Definition of Indemnification Clause
An Indemnification Clause is a provision in a contract under which one party (or both parties) commit to compensate the other (or each other) for any harm, liability, or loss arising out of the contract. An indemnitor is the party who is obligated to pay another. An indemnitee is the party who is entitled to receive the payment from the indemnitor.
Indemnification is a contractual obligation by one party to pay or compensate for the loss or damage or liability incurred by another party to the contract or by some third person. For example one of your careless consultants leaves certain equipment on the ground causing a visitor to trip over it and injures himself/herself. The visitor sues you because the accident occurred at your workplace premises. What will you do? If there was an indemnification clause in the contract between you and your consultant, you can seek the consultant to reimburse the amount that you had to pay to the injured. This clearly explains how you can shift the responsibility for payment to the concerned party who caused the injury.
Indemnity is not necessarily limited to personal injuries or property damage. It can also apply to contractual obligations.
Areas of Concern
Here are the few areas of concern when reviewing or drafting an indemnification clause: The specific persons being indemnified, as well as the conditions under which indemnification will arise and scope of the indemnification.
The language of indemnification is very important. Indemnification can be written narrowly so that a sponsor only pays for your losses in very specific circumstances; or it could be written broadly wherein a Sponsor indemnifies you for anything resulting out of an event or even resulting from the agreement. In such cases, the Sponsor must indemnify (or pay) for the “loss, expense, liability, damage, or claim.” Additional items to include are governmental or regulatory fines and court cost as well as attorneys’ fees. Depending on the type of claim, attorneys’ fees can be the most expensive part of the indemnification obligations of a party.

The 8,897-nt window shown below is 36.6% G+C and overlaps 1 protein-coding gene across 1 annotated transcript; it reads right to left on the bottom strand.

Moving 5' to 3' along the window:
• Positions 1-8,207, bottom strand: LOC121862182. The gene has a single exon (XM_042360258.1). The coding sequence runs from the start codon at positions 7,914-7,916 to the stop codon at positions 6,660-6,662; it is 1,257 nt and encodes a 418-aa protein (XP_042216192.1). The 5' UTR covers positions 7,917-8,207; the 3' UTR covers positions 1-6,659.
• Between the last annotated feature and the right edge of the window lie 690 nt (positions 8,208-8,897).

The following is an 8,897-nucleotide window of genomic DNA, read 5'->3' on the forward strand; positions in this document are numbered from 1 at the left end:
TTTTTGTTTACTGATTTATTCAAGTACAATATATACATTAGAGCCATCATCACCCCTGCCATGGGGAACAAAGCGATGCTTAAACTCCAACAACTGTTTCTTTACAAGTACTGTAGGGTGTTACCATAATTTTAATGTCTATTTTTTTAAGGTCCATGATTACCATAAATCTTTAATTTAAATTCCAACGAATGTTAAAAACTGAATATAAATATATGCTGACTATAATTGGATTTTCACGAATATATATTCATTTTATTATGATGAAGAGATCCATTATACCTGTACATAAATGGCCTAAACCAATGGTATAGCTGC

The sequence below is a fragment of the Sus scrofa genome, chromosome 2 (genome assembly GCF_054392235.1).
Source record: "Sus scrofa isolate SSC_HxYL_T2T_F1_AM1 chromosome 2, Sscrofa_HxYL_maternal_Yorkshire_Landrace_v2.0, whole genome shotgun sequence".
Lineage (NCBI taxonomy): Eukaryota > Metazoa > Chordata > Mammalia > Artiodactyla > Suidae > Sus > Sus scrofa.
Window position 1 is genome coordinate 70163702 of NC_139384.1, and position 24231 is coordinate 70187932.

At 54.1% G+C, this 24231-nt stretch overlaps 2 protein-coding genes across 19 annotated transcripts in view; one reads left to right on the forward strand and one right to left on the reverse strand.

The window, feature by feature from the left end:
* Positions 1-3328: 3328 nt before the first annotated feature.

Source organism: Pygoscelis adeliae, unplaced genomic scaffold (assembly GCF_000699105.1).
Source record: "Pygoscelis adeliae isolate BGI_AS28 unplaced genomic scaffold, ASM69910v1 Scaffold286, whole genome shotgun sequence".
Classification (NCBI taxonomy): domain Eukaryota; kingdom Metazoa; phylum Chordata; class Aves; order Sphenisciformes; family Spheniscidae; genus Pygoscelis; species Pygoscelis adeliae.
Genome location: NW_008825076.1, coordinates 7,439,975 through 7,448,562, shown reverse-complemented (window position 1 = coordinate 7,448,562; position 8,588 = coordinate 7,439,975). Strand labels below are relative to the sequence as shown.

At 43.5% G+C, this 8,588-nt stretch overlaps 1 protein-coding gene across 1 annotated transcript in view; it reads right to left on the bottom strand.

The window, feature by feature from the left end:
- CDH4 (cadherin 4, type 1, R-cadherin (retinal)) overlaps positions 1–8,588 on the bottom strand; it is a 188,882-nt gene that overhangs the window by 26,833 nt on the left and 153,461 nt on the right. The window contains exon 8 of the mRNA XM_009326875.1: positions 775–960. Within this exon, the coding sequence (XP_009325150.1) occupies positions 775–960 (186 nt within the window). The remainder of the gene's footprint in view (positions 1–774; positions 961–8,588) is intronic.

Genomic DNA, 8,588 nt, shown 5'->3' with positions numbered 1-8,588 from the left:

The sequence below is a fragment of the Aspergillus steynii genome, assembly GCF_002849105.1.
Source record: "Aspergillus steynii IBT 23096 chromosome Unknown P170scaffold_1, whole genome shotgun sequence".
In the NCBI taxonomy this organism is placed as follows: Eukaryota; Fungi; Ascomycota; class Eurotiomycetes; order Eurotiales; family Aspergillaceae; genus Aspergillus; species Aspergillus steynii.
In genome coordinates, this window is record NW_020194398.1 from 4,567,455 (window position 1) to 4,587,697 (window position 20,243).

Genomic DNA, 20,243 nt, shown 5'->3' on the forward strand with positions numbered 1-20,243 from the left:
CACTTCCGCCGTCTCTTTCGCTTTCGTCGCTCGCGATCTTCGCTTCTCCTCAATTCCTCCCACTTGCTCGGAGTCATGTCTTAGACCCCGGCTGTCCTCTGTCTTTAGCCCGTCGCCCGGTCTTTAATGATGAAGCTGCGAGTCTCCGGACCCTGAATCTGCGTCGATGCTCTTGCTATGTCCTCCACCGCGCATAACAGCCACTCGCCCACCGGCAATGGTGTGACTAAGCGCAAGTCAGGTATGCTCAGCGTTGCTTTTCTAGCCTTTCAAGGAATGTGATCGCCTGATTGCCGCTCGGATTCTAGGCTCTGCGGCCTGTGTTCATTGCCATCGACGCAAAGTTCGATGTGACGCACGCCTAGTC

Things to Remember
- There are certain circumstances where indemnification clauses are highly appropriate. For example you book a hotel for conference and hires dancing chainsaw jugglers to entertain the employees, it’s natural for the hotel to expect the company and the dancers to indemnify against any liability caused by the act.
- If you are the party providing indemnification, you are basically an acting insurance company for the other party. It is required to ensure that the circumstances under which you provide this insurance are rightly limited.
- Instead of writing an indemnification clause as it is OK if it is made mutual it would be more sensible for each party to indemnify the other against liability caused by the indemnifying party’s negligence, willful misconduct, violation of law, etc.
- Before agreeing to any mutual indemnification language wherein both the parties take responsibility for their own negligence, you should consider who is more likely to be accused of negligence, and therefore who is more likely to gain or lose from the proposal.
Though indemnification provisions are often complex, they are a standard part of consulting agreements. They can be extremely valuable when used well, but they can also be immensely expensive if you’re ever required to pay attorneys’ fees, court costs, and court awards for the other party. Thus, it is important to understand exactly what you’re agreeing to when you see the “indemnify, defend, and hold harmless” language.